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Vol. 16, No. 2, 2017
 
     
 
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  Editor
Robert J. Lewis
 
  Senior Editor
Bernard Dubé
 
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David Solway
Louis René Beres
Nick Catalano
Lynda Renée
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Howard Richler
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Chantal Levesque Denis Beaumont
 
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  Past Contributors
 
  Noam Chomsky
Mark Kingwell
Naomi Klein
Arundhati Roy
Evelyn Lau
Stephen Lewis
Robert Fisk
Margaret Somerville
Mona Eltahawy
Michael Moore
Julius Grey
Irshad Manji
Richard Rodriguez
Navi Pillay
Ernesto Zedillo
Pico Iyer
Edward Said
Jean Baudrillard
Bill Moyers
Barbara Ehrenreich
Leon Wieseltier
Nayan Chanda
Charles Lewis
John Lavery
Tariq Ali
Michael Albert
Rochelle Gurstein
Alex Waterhouse-Hayward
 
     

BROKEN FEATHER'S LAST STAND

by
ROBERT J. LEWIS

___________________________________

Little Indian, Sioux or Crow,
LIttle frosty Eskimo,
Little Turk or Japanese,
O! don't you wish that you were me?
Robert Louis Stevenson

The strength of the fire,
the taste of salmon,
the trail of the sun,
and the life that never goes away,
they speak to me.
And my heart soars.
Chief Dan George

"If me die, it not matter. If you die, it plenty bad."
Tonto to the Lone Ranger

 

There is no accounting for it unless it is the Canadian Indian’s not-so-secret death wish: the epidemic of gas and glue sniffing, spousal abuse, acute alcohol dependence and a suicide rate that bends the mind and chills the heart.

Broken Feather once had a home and native land. It was taken away from him, and he’s been on a non-stop downward spiral ever since. He now finds himself at the precipice contemplating an empty appease-pipe and a break-away trail of feathers riding the eddies above the abyss.

When the Mesoamerican Indian looks back (circa 700 A.D.) to the glories of the past, he swells with pride before the magnificent Aztec and Mayan temples in Coban, Tikal, Uxmal and Teotihuacan. When the North American Indian looks back he cowers in shame beneath the quavering shadow of his teepee -- bison hide on a stick against a hail of bullets. When the Indian was performing his morning ablutions in a hole in the ground, the Romans were constructing spectacular aqueducts which still stand today, two millennia later. When the white man was making his Industrial Revolution, the Indian was chipping flint for fire and turning the smoke into a medium of long-distance communication.

Where there is no avoiding the hulking mountain range of facts and arguments, it should be self-evident to both insiders and outsiders that to be born Indian is to be born without hope, without a future, into a life-long inferiority complex; and that no rewriting of history (or anesthetizing the brain) can remedy the hard facts of the past: the bow and arrow were no match against the white man’s superior firepower.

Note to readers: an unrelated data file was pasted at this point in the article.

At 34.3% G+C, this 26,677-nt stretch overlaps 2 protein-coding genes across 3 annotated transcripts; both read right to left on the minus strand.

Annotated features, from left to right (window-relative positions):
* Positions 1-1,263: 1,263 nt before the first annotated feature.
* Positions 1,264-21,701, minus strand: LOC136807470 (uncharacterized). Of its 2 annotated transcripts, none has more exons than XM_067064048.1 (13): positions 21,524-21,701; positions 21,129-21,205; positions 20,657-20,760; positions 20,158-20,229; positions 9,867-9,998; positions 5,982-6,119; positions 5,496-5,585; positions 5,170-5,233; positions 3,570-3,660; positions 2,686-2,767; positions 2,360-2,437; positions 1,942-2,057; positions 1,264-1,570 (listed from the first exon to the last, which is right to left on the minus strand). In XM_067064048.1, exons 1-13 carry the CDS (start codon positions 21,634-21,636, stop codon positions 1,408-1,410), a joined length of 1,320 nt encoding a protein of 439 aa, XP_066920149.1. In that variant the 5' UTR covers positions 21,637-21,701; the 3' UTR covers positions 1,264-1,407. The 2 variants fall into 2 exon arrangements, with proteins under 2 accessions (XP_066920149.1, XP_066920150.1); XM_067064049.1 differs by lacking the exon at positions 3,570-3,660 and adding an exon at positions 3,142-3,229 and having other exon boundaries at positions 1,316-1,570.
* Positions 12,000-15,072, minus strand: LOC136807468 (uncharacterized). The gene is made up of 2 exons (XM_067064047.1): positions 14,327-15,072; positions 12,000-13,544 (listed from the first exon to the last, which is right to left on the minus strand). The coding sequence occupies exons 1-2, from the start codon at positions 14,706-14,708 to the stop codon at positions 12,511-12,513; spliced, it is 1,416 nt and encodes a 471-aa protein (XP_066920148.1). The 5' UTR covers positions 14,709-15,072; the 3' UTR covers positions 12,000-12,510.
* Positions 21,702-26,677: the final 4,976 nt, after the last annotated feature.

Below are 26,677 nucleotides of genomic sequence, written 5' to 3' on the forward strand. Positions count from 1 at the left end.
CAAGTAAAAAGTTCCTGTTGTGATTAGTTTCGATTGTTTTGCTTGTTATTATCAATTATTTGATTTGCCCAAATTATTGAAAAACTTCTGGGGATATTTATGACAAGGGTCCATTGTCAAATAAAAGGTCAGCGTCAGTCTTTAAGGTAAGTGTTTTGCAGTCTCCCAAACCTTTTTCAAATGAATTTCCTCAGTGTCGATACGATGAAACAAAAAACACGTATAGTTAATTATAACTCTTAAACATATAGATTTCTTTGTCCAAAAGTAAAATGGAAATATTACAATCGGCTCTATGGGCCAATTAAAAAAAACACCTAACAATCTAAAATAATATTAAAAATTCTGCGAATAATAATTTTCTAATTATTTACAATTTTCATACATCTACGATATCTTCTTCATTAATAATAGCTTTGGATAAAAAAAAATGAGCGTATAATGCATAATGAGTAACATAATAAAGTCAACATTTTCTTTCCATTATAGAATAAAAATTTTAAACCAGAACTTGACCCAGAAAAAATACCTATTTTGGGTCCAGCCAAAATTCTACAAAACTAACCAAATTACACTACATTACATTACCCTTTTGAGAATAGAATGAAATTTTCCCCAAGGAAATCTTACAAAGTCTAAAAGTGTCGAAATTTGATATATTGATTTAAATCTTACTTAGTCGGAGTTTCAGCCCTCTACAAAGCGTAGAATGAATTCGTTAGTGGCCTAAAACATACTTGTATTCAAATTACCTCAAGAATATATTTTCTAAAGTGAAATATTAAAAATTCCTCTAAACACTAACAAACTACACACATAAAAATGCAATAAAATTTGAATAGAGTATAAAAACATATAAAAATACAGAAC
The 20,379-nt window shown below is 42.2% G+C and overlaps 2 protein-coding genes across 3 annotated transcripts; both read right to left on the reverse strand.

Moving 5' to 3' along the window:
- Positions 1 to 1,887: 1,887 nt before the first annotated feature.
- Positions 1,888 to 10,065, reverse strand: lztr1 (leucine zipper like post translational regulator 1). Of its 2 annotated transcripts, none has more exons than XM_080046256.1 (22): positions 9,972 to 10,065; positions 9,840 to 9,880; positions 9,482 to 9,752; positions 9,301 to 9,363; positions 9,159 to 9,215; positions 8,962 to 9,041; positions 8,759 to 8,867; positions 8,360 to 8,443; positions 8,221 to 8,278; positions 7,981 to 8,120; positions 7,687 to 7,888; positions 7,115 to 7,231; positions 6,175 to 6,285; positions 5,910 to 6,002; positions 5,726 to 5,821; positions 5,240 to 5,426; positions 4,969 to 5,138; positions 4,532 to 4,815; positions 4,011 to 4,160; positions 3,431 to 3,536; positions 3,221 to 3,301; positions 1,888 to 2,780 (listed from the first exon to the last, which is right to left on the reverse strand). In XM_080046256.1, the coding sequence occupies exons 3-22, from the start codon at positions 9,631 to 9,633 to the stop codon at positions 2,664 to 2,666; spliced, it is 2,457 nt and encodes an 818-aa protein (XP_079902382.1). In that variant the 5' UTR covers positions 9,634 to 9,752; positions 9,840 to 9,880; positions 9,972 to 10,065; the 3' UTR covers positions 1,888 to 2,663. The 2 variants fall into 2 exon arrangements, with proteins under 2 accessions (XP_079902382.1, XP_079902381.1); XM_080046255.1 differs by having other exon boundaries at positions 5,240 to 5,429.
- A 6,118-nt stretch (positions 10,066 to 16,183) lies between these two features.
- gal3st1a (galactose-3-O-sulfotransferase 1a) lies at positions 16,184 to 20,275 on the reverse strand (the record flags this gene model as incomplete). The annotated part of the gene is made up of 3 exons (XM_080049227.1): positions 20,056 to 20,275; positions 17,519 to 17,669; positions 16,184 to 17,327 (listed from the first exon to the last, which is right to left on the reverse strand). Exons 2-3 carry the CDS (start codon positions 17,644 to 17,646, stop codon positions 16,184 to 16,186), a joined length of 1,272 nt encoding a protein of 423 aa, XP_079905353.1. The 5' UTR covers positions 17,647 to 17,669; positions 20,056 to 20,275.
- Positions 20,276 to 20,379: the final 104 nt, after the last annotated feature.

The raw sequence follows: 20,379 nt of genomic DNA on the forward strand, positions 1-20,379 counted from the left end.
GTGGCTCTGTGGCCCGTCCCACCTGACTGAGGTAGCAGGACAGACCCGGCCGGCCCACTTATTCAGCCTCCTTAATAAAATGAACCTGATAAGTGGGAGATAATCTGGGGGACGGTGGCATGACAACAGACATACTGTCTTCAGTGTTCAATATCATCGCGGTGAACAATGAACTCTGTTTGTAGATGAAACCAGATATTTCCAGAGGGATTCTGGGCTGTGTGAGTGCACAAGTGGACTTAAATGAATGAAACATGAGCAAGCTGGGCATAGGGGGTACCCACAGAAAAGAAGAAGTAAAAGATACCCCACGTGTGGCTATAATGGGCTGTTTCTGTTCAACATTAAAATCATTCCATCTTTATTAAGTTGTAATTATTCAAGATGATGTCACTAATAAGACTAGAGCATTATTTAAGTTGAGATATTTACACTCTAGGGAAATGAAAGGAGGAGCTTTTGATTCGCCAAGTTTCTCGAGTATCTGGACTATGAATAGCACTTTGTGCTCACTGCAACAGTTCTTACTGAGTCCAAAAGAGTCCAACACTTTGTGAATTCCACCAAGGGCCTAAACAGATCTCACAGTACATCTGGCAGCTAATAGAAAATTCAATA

From their first exposure to the teepee – a dwarf structure next to any cityscape – to serialized portrayals of very dense and doomed Indian braves defiantly circling the white man’s wagon train, to the on-going fragmentation and collapse of one community after another into a heap of self-loathing against which all the money in the world is as effective as the Iroquois' war cry against the march of progress, the young are initiated into the downs of negative self-esteem before they have learned to walk and talk.

But the Indian, refusing and/or unwilling to make a clean break with his dead-end culture and traditions, instead fatuously romanticizes it, offering up a myth that tells of a golden age of hunting and fishing, and that the Indian (impositioned between the two competing cultures) merely has to commit himself to the past-perfect and he’ll find his way to the sources of his ancient pride. But it is not happening. The young only have to observe the depraved, despoiled adult world around them and they know it’s all a lie, that the myth is just another drug on the corner, that at the end of the day there is no cure for being born into humiliation and defeat. In the great clash of civilizations, the Indian was found consummately unfit.

So why does he stubbornly cling to his loser’s ways, why has he refused to renounce his culture -- the dead-weight that ensured his initial demise and subsequent abjection? If the underlying, evolutionary purpose of envy is to actuate a recognition of an advantage we should want for ourselves, has the Indian been short-changed of that vital emotion or has he refused to act on it?